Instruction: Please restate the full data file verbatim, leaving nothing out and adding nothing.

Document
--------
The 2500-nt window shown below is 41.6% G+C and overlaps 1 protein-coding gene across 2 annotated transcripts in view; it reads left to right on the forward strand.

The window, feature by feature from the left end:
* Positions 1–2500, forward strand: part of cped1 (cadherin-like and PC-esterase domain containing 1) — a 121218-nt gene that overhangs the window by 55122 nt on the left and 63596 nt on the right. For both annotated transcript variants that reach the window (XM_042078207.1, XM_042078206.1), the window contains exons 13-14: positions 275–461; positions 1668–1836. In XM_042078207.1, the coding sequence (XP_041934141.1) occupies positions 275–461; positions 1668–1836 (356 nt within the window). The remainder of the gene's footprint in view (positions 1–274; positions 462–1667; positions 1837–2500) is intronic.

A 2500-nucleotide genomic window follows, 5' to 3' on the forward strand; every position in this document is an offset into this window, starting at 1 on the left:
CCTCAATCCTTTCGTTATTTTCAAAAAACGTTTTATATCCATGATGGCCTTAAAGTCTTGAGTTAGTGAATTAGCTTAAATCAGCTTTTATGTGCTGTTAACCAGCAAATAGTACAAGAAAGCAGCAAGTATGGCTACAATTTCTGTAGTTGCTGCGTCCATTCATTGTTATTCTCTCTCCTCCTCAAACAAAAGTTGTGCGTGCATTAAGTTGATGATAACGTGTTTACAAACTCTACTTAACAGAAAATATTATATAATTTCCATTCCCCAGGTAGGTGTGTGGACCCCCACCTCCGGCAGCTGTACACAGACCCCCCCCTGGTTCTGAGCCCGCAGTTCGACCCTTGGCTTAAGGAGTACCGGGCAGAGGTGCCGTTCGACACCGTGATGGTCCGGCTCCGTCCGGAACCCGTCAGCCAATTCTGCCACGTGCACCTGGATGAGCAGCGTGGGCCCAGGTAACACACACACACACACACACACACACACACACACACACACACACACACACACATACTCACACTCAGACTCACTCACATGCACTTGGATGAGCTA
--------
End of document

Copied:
The 2500-nt window shown below is 41.6% G+C and overlaps 1 protein-coding gene across 2 annotated transcripts in view; it reads left to right on the forward strand.

The window, feature by feature from the left end:
* Positions 1–2500, forward strand: part of cped1 (cadherin-like and PC-esterase domain containing 1) — a 121218-nt gene that overhangs the window by 55122 nt on the left and 63596 nt on the right. For both annotated transcript variants that reach the window (XM_042078207.1, XM_042078206.1), the window contains exons 13-14: positions 275–461; positions 1668–1836. In XM_042078207.1, the coding sequence (XP_041934141.1) occupies positions 275–461; positions 1668–1836 (356 nt within the window). The remainder of the gene's footprint in view (positions 1–274; positions 462–1667; positions 1837–2500) is intronic.

A 2500-nucleotide genomic window follows, 5' to 3' on the forward strand; every position in this document is an offset into this window, starting at 1 on the left:
CCTCAATCCTTTCGTTATTTTCAAAAAACGTTTTATATCCATGATGGCCTTAAAGTCTTGAGTTAGTGAATTAGCTTAAATCAGCTTTTATGTGCTGTTAACCAGCAAATAGTACAAGAAAGCAGCAAGTATGGCTACAATTTCTGTAGTTGCTGCGTCCATTCATTGTTATTCTCTCTCCTCCTCAAACAAAAGTTGTGCGTGCATTAAGTTGATGATAACGTGTTTACAAACTCTACTTAACAGAAAATATTATATAATTTCCATTCCCCAGGTAGGTGTGTGGACCCCCACCTCCGGCAGCTGTACACAGACCCCCCCCTGGTTCTGAGCCCGCAGTTCGACCCTTGGCTTAAGGAGTACCGGGCAGAGGTGCCGTTCGACACCGTGATGGTCCGGCTCCGTCCGGAACCCGTCAGCCAATTCTGCCACGTGCACCTGGATGAGCAGCGTGGGCCCAGGTAACACACACACACACACACACACACACACACACACACACACACACACACACACATACTCACACTCAGACTCACTCACATGCACTTGGATGAGCTA